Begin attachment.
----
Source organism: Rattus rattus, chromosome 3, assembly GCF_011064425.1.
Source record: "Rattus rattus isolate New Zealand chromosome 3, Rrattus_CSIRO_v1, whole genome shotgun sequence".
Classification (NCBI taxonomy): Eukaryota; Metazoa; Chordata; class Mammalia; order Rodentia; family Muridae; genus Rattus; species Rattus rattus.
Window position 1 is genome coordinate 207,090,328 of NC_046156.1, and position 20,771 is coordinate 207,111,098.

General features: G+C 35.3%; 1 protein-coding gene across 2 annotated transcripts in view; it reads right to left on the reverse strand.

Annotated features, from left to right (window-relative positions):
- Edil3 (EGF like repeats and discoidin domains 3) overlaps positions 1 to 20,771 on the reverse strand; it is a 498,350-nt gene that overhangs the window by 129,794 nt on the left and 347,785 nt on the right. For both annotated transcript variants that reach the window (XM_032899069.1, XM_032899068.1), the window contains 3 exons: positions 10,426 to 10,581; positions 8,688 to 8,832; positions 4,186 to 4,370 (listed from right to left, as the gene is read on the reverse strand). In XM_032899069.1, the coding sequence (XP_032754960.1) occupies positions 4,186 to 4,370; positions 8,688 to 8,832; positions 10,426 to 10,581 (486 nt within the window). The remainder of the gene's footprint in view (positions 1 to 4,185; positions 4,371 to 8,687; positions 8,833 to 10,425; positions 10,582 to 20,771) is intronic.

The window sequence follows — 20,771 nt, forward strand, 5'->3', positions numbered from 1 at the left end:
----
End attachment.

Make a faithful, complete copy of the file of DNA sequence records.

Source organism: Rattus rattus, chromosome 3, assembly GCF_011064425.1.
Source record: "Rattus rattus isolate New Zealand chromosome 3, Rrattus_CSIRO_v1, whole genome shotgun sequence".
Classification (NCBI taxonomy): Eukaryota; Metazoa; Chordata; class Mammalia; order Rodentia; family Muridae; genus Rattus; species Rattus rattus.
Window position 1 is genome coordinate 207,090,328 of NC_046156.1, and position 20,771 is coordinate 207,111,098.

General features: G+C 35.3%; 1 protein-coding gene across 2 annotated transcripts in view; it reads right to left on the reverse strand.

Annotated features, from left to right (window-relative positions):
- Edil3 (EGF like repeats and discoidin domains 3) overlaps positions 1 to 20,771 on the reverse strand; it is a 498,350-nt gene that overhangs the window by 129,794 nt on the left and 347,785 nt on the right. For both annotated transcript variants that reach the window (XM_032899069.1, XM_032899068.1), the window contains 3 exons: positions 10,426 to 10,581; positions 8,688 to 8,832; positions 4,186 to 4,370 (listed from right to left, as the gene is read on the reverse strand). In XM_032899069.1, the coding sequence (XP_032754960.1) occupies positions 4,186 to 4,370; positions 8,688 to 8,832; positions 10,426 to 10,581 (486 nt within the window). The remainder of the gene's footprint in view (positions 1 to 4,185; positions 4,371 to 8,687; positions 8,833 to 10,425; positions 10,582 to 20,771) is intronic.

The window sequence follows — 20,771 nt, forward strand, 5'->3', positions numbered from 1 at the left end: